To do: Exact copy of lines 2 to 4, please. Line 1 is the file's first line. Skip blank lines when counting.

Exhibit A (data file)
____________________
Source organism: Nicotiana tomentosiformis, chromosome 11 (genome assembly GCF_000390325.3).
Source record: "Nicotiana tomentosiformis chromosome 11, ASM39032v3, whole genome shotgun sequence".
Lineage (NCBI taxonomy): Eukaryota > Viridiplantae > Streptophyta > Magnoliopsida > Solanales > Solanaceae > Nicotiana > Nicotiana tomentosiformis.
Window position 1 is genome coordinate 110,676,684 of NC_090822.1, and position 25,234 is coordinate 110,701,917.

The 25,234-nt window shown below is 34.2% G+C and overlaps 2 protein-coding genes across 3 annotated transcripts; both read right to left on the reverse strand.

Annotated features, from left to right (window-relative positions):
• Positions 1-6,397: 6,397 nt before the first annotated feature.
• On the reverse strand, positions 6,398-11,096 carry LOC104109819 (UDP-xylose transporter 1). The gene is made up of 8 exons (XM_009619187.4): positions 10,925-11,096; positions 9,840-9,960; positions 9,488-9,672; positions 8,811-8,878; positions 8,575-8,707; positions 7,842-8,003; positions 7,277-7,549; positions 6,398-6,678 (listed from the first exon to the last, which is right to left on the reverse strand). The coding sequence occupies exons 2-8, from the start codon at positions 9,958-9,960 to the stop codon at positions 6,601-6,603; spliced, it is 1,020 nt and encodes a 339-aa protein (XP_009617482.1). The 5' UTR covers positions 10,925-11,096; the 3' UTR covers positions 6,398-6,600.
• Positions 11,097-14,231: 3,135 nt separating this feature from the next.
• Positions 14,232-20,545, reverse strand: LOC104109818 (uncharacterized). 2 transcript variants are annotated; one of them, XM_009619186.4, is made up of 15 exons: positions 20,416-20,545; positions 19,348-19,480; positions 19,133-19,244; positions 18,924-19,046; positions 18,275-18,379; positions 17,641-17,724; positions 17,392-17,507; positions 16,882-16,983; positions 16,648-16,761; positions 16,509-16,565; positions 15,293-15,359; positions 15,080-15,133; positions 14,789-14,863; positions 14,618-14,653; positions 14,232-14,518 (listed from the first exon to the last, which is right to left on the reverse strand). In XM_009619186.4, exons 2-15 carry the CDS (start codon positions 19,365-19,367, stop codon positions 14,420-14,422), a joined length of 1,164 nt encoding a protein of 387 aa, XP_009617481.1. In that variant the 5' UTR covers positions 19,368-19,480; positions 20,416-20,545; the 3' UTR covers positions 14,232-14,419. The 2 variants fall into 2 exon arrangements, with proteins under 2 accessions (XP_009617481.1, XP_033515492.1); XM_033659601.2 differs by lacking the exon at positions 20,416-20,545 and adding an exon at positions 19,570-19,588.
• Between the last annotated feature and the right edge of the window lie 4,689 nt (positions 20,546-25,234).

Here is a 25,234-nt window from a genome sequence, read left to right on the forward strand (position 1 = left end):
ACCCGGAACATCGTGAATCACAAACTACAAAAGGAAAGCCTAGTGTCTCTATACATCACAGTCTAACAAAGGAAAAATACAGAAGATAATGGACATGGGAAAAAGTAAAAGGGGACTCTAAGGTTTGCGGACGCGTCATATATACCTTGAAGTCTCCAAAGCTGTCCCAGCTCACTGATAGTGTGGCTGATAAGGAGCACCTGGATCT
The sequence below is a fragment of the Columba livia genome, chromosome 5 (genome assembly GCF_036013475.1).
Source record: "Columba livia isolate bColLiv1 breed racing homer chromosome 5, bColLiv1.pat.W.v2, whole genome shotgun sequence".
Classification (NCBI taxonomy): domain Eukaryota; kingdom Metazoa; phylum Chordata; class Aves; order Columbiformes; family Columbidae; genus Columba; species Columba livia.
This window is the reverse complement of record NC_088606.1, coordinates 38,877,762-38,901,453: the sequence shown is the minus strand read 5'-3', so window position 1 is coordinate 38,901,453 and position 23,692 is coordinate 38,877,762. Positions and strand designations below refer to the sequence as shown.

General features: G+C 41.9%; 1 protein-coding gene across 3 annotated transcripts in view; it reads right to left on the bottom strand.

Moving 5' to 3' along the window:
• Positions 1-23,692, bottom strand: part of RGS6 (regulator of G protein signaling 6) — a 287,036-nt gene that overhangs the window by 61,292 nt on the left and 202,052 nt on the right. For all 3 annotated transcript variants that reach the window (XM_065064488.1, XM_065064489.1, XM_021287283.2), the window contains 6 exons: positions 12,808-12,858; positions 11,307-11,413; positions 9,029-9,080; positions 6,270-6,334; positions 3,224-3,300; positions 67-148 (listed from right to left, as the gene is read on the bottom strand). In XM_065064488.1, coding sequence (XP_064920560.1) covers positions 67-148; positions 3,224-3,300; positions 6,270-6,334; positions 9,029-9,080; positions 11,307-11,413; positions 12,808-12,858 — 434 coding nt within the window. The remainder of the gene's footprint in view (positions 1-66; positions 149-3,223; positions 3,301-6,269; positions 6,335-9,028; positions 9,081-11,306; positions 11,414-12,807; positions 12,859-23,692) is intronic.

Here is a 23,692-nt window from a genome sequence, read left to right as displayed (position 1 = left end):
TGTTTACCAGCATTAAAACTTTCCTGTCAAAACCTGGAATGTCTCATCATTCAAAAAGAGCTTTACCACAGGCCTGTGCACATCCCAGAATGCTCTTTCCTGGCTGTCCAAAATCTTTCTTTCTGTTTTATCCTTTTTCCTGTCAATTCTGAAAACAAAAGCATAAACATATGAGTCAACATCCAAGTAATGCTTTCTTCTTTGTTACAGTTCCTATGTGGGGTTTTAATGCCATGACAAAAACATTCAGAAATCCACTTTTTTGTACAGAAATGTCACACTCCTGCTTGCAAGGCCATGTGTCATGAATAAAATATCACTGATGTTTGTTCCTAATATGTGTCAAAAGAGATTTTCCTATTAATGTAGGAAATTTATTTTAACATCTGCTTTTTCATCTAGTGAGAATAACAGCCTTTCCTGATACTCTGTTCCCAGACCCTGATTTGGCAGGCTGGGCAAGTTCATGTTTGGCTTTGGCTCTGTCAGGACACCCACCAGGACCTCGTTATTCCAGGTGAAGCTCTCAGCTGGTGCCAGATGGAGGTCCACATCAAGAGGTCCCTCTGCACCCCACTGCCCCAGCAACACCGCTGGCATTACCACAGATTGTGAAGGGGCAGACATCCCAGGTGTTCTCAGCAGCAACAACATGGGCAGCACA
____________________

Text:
Source record: "Nicotiana tomentosiformis chromosome 11, ASM39032v3, whole genome shotgun sequence".
Lineage (NCBI taxonomy): Eukaryota > Viridiplantae > Streptophyta > Magnoliopsida > Solanales > Solanaceae > Nicotiana > Nicotiana tomentosiformis.
Window position 1 is genome coordinate 110,676,684 of NC_090822.1, and position 25,234 is coordinate 110,701,917.